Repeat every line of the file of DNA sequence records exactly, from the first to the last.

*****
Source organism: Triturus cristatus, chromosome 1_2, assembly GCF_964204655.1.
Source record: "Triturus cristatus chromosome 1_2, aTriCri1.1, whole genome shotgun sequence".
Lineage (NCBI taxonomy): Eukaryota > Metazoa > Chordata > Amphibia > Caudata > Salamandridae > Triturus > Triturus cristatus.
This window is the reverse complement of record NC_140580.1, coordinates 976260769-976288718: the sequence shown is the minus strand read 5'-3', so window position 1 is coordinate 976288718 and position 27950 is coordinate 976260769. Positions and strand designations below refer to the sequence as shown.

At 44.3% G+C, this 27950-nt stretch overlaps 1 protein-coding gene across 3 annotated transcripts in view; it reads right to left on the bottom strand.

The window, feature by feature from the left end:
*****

Source organism: Triturus cristatus, chromosome 1_2, assembly GCF_964204655.1.
Source record: "Triturus cristatus chromosome 1_2, aTriCri1.1, whole genome shotgun sequence".
Lineage (NCBI taxonomy): Eukaryota > Metazoa > Chordata > Amphibia > Caudata > Salamandridae > Triturus > Triturus cristatus.
This window is the reverse complement of record NC_140580.1, coordinates 976260769-976288718: the sequence shown is the minus strand read 5'-3', so window position 1 is coordinate 976288718 and position 27950 is coordinate 976260769. Positions and strand designations below refer to the sequence as shown.

At 44.3% G+C, this 27950-nt stretch overlaps 1 protein-coding gene across 3 annotated transcripts in view; it reads right to left on the bottom strand.

The window, feature by feature from the left end: